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ALBANY, N.Y. -- In an effort to give retailers a break, New York State is preparing to introduce a plan to ease sanctions against stores that sell cigarettes to minors, The New York Post has learned.
Final legislative passage is expected this week on a bill that reworks a two-year- old law that convenience store owners argued was too harsh and could force many to close. The current law dictates that retailers caught three times selling cigarettes to minors must lose their registration to sell tobacco for a year ? and have their license to sell lottery tickets revoked permanently.
Under the pending legislation, the Health Department would establish a system to assess penalty points every time a store is caught selling tobacco to minors, much like drivers receive points from the Department of Motor Vehicles for traffic infractions, the report said.
An illegal sale could incur either one or two penalty points, depending on the circumstances established by investigators. If a store reaches three points within a 36-month period, its licenses for tobacco and lottery sales would be suspended for six months, but not permanently revoked. A store's slate would be wiped clean after three years or after the suspension was served.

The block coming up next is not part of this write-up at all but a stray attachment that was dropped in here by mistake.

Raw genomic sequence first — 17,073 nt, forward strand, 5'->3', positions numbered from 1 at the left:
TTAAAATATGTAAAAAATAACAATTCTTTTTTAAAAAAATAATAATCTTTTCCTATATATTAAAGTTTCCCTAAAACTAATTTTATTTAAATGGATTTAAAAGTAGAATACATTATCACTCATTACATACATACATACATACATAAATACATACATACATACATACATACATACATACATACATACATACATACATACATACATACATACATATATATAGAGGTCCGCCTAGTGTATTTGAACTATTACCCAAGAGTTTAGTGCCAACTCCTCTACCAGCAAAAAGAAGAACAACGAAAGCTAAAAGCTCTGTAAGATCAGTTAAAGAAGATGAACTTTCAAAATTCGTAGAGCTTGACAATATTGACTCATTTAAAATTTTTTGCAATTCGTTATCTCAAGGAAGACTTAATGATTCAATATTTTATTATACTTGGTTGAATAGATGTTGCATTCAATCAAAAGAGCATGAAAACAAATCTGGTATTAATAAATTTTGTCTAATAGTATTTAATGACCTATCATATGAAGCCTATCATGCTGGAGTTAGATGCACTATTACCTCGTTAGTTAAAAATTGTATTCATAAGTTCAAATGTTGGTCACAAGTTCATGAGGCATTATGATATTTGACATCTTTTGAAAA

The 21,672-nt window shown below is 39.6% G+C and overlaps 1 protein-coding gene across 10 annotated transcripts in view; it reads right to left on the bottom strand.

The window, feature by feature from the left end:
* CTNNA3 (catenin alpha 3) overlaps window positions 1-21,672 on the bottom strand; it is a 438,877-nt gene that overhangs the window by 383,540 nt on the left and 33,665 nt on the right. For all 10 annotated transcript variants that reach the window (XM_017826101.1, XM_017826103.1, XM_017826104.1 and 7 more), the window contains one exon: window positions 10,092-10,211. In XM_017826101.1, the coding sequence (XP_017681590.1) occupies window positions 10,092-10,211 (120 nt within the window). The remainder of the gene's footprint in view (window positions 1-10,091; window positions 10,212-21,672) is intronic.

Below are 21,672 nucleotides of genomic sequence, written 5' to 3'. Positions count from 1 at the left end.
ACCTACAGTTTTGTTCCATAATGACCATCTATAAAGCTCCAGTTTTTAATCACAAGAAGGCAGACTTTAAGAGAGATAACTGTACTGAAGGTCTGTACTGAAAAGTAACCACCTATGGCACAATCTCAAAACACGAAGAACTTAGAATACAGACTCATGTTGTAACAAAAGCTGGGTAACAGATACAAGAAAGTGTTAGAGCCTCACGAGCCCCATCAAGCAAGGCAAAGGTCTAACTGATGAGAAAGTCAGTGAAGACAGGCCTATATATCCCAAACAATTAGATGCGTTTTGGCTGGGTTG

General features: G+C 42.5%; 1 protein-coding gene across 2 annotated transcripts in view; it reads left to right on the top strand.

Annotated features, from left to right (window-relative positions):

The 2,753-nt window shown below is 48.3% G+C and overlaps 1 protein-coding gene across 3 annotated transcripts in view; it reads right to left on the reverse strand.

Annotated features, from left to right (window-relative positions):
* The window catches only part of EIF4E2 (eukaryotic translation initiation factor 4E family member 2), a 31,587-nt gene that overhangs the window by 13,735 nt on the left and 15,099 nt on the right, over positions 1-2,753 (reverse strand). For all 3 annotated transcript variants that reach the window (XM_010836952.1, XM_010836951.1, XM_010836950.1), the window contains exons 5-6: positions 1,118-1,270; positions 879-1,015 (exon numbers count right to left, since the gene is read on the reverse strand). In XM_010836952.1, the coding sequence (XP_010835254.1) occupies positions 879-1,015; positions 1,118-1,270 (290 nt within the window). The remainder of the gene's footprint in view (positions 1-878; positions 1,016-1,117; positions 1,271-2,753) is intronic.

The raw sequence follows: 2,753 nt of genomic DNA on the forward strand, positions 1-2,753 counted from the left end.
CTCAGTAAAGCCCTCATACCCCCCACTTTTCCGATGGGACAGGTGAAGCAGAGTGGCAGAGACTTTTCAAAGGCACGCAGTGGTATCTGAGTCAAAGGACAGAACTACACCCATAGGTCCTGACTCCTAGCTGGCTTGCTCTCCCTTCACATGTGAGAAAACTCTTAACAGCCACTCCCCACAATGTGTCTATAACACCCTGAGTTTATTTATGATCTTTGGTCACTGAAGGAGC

Bill sponsor Harvey Weisenberg (D-Long Beach) lobbied on behalf of retailers who feared accidental infractions by new staff or a lazy attitude to selling cigarettes could crush their businesses. "I don't want to kill someone who runs a store because someone he hired doesn't care what he's doing," Weisenberg told The Post.
The bill also would provide incentives for store owners to better train employees through a state-certified program. Stores will be able to gain "credits" against penalty points by fully embracing the training program.